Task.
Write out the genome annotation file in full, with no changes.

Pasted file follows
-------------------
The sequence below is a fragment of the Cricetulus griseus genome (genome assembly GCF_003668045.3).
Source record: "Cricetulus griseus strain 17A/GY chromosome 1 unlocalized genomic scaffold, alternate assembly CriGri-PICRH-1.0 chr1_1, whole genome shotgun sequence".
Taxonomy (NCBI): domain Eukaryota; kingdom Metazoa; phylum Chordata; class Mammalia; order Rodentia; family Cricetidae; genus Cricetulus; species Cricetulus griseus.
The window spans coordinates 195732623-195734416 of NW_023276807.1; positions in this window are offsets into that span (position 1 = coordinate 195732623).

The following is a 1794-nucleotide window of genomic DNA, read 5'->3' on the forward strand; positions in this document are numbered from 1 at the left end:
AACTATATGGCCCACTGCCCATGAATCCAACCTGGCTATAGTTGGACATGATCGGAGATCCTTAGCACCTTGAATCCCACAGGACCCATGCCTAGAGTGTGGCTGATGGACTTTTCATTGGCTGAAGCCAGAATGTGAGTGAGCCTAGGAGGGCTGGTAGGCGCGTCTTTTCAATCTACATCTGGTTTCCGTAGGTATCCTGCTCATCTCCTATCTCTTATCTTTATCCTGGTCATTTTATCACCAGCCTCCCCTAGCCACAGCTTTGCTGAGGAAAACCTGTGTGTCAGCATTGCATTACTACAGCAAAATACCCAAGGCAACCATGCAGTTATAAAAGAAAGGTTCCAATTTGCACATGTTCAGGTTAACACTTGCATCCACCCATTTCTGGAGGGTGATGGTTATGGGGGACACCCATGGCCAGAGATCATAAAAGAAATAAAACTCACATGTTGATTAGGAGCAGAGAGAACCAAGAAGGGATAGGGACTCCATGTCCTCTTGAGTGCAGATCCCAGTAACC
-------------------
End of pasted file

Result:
The sequence below is a fragment of the Cricetulus griseus genome (genome assembly GCF_003668045.3).
Source record: "Cricetulus griseus strain 17A/GY chromosome 1 unlocalized genomic scaffold, alternate assembly CriGri-PICRH-1.0 chr1_1, whole genome shotgun sequence".
Taxonomy (NCBI): domain Eukaryota; kingdom Metazoa; phylum Chordata; class Mammalia; order Rodentia; family Cricetidae; genus Cricetulus; species Cricetulus griseus.
The window spans coordinates 195732623-195734416 of NW_023276807.1; positions in this window are offsets into that span (position 1 = coordinate 195732623).

The following is a 1794-nucleotide window of genomic DNA, read 5'->3' on the forward strand; positions in this document are numbered from 1 at the left end:
AACTATATGGCCCACTGCCCATGAATCCAACCTGGCTATAGTTGGACATGATCGGAGATCCTTAGCACCTTGAATCCCACAGGACCCATGCCTAGAGTGTGGCTGATGGACTTTTCATTGGCTGAAGCCAGAATGTGAGTGAGCCTAGGAGGGCTGGTAGGCGCGTCTTTTCAATCTACATCTGGTTTCCGTAGGTATCCTGCTCATCTCCTATCTCTTATCTTTATCCTGGTCATTTTATCACCAGCCTCCCCTAGCCACAGCTTTGCTGAGGAAAACCTGTGTGTCAGCATTGCATTACTACAGCAAAATACCCAAGGCAACCATGCAGTTATAAAAGAAAGGTTCCAATTTGCACATGTTCAGGTTAACACTTGCATCCACCCATTTCTGGAGGGTGATGGTTATGGGGGACACCCATGGCCAGAGATCATAAAAGAAATAAAACTCACATGTTGATTAGGAGCAGAGAGAACCAAGAAGGGATAGGGACTCCATGTCCTCTTGAGTGCAGATCCCAGTAACC